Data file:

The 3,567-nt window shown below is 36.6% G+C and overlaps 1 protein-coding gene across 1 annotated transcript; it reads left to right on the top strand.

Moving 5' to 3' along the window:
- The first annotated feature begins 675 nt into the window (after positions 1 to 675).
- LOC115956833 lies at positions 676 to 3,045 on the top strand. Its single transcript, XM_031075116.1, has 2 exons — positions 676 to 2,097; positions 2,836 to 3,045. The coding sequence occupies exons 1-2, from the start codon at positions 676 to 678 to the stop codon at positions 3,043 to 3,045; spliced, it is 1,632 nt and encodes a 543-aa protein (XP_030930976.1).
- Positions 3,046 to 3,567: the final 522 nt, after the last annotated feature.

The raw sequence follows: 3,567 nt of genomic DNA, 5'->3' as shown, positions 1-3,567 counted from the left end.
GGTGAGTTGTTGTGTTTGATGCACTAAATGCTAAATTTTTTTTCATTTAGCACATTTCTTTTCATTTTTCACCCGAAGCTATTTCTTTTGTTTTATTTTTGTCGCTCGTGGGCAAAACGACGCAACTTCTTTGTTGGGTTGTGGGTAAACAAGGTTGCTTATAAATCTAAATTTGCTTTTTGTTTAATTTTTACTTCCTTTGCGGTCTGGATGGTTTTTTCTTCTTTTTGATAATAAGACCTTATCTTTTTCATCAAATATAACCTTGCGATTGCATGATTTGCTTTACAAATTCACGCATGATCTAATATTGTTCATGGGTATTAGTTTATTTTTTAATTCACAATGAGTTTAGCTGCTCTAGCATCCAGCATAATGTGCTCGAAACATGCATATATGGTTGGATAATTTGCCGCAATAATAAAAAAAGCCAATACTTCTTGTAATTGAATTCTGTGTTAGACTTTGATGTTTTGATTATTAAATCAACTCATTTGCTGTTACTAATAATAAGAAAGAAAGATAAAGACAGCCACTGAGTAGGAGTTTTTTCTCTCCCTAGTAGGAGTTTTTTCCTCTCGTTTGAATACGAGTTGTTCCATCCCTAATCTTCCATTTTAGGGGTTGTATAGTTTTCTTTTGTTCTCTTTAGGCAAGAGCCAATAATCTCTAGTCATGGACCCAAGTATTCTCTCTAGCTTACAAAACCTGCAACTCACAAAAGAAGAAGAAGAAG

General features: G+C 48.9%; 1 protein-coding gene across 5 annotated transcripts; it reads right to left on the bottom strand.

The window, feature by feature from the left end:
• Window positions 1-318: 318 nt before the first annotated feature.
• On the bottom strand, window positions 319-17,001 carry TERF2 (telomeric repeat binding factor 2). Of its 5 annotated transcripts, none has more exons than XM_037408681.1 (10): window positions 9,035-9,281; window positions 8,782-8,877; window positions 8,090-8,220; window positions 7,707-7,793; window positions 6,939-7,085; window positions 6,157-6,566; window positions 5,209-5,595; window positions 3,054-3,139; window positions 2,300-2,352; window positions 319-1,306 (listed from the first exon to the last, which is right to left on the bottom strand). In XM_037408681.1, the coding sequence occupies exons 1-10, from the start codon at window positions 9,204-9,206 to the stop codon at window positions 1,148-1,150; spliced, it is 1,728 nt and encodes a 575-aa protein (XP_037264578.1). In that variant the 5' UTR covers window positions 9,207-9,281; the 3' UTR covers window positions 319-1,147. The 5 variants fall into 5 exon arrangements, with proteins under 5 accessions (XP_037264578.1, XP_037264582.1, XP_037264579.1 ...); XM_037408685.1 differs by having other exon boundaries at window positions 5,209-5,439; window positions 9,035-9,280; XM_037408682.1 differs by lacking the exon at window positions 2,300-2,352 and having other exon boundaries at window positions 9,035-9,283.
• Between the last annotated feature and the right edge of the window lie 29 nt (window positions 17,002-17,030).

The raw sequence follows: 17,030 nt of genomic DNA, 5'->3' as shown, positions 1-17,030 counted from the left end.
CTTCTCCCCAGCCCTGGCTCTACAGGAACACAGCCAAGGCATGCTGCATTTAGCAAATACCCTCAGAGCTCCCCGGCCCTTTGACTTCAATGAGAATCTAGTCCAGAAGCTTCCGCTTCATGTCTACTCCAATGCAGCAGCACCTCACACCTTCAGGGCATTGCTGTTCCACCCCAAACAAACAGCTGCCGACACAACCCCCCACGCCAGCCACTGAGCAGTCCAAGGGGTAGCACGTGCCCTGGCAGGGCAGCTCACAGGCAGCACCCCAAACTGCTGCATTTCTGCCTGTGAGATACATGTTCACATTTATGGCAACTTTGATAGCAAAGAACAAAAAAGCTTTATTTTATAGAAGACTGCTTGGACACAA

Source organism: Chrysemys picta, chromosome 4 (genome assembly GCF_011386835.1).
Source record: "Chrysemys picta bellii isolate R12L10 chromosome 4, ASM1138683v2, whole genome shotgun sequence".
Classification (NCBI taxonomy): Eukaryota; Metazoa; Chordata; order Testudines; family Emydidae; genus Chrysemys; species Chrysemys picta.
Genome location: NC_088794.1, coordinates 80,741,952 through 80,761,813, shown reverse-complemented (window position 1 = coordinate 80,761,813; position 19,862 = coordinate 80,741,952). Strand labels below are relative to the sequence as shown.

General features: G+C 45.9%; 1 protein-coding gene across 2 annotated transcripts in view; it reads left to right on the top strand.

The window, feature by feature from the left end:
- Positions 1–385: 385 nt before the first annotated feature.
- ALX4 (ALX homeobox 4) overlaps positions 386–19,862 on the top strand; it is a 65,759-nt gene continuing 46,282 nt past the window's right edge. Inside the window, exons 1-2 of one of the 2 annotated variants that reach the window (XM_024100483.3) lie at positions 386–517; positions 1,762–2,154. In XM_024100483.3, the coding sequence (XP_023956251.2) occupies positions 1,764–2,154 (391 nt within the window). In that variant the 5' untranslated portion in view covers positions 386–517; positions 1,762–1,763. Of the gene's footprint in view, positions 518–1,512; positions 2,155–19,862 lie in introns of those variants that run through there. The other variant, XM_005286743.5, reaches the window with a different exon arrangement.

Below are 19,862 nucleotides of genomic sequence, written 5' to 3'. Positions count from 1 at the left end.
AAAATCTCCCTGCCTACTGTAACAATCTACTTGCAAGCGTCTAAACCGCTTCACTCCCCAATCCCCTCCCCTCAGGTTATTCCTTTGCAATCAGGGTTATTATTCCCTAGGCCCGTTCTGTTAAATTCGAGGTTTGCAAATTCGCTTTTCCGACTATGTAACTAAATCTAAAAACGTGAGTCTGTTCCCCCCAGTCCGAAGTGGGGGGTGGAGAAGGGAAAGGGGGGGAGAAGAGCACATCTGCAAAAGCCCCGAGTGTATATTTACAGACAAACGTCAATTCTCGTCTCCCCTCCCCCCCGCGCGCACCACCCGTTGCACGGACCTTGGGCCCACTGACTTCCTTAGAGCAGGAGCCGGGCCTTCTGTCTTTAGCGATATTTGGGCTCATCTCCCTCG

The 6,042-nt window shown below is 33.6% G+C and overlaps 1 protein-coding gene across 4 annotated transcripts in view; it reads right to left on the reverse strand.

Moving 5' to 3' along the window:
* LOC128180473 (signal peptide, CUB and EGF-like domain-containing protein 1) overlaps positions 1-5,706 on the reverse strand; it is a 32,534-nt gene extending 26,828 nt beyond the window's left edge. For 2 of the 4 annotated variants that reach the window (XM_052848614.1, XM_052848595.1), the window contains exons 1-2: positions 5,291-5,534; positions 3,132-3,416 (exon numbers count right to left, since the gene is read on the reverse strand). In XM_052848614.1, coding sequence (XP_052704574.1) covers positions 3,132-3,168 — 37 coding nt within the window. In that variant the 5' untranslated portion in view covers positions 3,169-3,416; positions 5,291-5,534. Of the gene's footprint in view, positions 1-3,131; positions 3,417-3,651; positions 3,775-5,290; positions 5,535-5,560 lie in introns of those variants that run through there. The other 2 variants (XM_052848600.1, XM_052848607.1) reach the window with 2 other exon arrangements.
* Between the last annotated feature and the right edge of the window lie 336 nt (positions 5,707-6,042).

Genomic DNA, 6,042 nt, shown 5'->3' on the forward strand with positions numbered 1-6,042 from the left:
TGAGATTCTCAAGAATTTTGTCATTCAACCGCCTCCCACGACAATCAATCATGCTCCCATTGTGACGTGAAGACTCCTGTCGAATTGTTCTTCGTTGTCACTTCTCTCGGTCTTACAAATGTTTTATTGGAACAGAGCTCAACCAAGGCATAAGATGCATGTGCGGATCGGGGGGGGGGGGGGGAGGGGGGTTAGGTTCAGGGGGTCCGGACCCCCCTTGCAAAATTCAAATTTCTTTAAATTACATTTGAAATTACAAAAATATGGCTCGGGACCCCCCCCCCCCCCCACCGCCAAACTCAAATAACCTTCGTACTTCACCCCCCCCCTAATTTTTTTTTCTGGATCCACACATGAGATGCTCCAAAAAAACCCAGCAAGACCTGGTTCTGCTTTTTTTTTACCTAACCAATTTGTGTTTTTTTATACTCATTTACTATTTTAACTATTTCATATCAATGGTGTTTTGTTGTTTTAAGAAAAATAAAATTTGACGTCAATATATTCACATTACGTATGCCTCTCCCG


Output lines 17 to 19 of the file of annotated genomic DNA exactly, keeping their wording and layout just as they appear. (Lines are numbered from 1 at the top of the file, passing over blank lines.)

Classification (NCBI taxonomy): Eukaryota; Metazoa; Chordata; order Testudines; family Emydidae; genus Chrysemys; species Chrysemys picta.
Genome location: NC_088794.1, coordinates 80,741,952 through 80,761,813, shown reverse-complemented (window position 1 = coordinate 80,761,813; position 19,862 = coordinate 80,741,952). Strand labels below are relative to the sequence as shown.

General features: G+C 45.9%; 1 protein-coding gene across 2 annotated transcripts in view; it reads left to right on the top strand.